Give a Fork – a waste free dinner

on Food  

Food is a huge part of my life – I spend a lot of my time cooking, eating, or thinking about what I’m going to cook or eat! But I think that with being a lover of food comes more knowledge about the ethical and environmental issues around it, and it’s something I’ve tried to take on as much as possible in my shopping and eating habits.

Give a Fork is Sustainable Table‘s annual campaign about making positive change through the food we eat. Hosts sign up to create a meal according to the year’s theme, and money raised from the tickets sold go to Sustainable Table’s efforts to educate the public about creating sustainable food systems. This year’s theme is waste free, focusing on taking action to reduce the amount of food scraps, uneaten groceries and packaging wasted by people every day.

Australians discard up to 20% of the food they purchase. That’s 1 out of every 5 bags of groceries they buy

I first heard about it through fellow blogger kellyyyllek, and thought it was such a great idea – and a challenge! And boy was it a challenge. Last weekend I spent the entire day shopping, prepping, cleaning and cooking before hosting 11 of our friends in our little home, all the while being mindful of creating as little waste as possible. I’m not perfect, and despite my efforts this dinner was still far from waste free, but it still was the closest to that ideal I’ve ever managed to get whilst hosting a party.

The (deceptively simple but overly ambitious) menu, not entirely in the correct order:

Wish I'd had time to do a proper chalkboard!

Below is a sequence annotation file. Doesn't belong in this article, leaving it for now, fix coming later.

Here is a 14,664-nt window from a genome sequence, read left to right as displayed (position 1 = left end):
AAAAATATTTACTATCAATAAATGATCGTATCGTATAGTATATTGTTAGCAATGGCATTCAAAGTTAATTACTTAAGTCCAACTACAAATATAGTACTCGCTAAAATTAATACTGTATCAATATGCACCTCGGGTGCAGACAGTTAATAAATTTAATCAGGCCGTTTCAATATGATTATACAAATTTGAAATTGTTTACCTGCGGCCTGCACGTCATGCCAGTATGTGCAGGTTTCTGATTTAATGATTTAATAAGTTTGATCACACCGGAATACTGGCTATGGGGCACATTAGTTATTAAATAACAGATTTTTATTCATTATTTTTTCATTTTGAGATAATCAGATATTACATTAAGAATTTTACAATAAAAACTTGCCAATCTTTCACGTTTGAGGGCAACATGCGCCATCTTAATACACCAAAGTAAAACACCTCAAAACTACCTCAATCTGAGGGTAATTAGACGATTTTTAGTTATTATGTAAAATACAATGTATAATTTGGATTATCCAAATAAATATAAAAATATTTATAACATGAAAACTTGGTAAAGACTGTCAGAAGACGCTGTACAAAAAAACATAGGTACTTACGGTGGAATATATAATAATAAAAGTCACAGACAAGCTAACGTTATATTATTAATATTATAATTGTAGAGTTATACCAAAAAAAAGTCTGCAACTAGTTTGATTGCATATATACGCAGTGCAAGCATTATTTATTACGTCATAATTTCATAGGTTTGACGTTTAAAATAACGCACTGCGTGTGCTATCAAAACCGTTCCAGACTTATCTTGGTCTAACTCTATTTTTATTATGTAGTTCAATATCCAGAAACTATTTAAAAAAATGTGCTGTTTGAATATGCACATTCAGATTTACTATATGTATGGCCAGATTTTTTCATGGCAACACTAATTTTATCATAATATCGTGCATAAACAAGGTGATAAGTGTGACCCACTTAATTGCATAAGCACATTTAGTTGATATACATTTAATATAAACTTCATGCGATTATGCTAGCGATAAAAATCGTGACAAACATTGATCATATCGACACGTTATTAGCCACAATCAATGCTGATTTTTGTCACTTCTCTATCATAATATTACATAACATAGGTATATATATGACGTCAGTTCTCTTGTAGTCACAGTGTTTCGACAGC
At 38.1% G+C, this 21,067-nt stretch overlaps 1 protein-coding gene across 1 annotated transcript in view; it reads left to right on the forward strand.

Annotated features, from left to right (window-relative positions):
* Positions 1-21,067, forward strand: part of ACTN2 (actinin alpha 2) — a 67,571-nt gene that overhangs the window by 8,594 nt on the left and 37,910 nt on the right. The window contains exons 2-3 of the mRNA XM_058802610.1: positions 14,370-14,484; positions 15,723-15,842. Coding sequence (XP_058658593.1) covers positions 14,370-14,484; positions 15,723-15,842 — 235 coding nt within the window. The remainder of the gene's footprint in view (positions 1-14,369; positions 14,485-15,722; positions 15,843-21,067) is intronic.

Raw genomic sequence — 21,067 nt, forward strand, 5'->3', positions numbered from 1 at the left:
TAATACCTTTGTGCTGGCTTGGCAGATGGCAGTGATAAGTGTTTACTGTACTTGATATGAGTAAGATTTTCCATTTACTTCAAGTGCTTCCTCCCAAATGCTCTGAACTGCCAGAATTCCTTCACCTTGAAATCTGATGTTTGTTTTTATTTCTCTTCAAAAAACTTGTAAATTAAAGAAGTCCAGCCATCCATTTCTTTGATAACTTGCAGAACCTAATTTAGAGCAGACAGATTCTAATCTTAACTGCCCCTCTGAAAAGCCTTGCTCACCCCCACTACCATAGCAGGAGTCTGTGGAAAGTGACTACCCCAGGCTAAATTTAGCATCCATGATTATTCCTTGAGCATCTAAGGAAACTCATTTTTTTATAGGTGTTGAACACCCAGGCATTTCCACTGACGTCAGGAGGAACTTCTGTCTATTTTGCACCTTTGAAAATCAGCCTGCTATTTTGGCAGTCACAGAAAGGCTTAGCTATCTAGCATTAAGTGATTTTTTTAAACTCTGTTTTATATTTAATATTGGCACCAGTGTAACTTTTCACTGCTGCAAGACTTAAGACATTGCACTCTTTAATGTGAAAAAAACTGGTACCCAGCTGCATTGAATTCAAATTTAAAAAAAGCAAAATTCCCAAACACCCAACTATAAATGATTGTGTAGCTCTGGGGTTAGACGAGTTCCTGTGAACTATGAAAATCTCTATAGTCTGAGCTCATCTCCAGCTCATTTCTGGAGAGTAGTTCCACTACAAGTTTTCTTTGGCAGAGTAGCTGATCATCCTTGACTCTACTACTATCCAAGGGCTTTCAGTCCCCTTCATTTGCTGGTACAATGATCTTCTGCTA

My plan was to avoid packaging waste as much as possible by sticking mainly to fresh fruit and vegetables from the farmer’s market and staples from a bulk bin shop, keeping the meats pretty simple and everything as homemade as possible. Things didn’t go entirely to plan, but here’s a few things that I learned:

‘Waste free’ is a difficult topic. I think part of this is that there is wastage at various levels – in producing the food itself, in packaging and transporting, in unused items or uneaten leftovers, in scraps. Keeping all of these things in mind at once is difficult and daunting! I felt like I had failed at one point because I couldn’t think of a way to buy meat without it being packaged in some form, but I still feel like I deserve props for trying.

Green bags are awesome. Although we don’t normally shop at a farmer’s market, our usual fruit and veg shop are happy enough for us to keep our veggies loose or in a green bag, to avoid using plastic. I didn’t realise what a habit it was to put things that don’t need to go into those tear-off plastic bags – like a couple of carrots for example – until I stopped to think about it.

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Fruit and veggies are easy to go waste free! We have a small worm farm, just a simple one buried in our yard, and they take care of our scraps for us. I have to admit to being too lazy to throw my peelings in there in the past, but now I’ve learned that rotting food in landfill gives off methane gas I’m a bit more mindful.

You can make chips from pumpkin or potato peel. I roughly cut the skin from my pumpkin into chip sized chunks, tossed in a goodly amount of olive oil, then baked in the oven until crisp. It was an experiment I didn’t plan to serve to my guests, but it was pretty awesome for something I’d usually discard.

Meat is not so easy. I couldn’t find free-range chicken that wasn’t wrapped in plastic, and even if I could I simply don’t have anything to transport it in. And though I usually keep chicken bones to make a broth from, I didn’t feel comfortable keeping my guests’ scraps so these unfortunately ended up in the bin. I’ve read that composting meat scraps is possible, but didn’t have time to research it beforehand.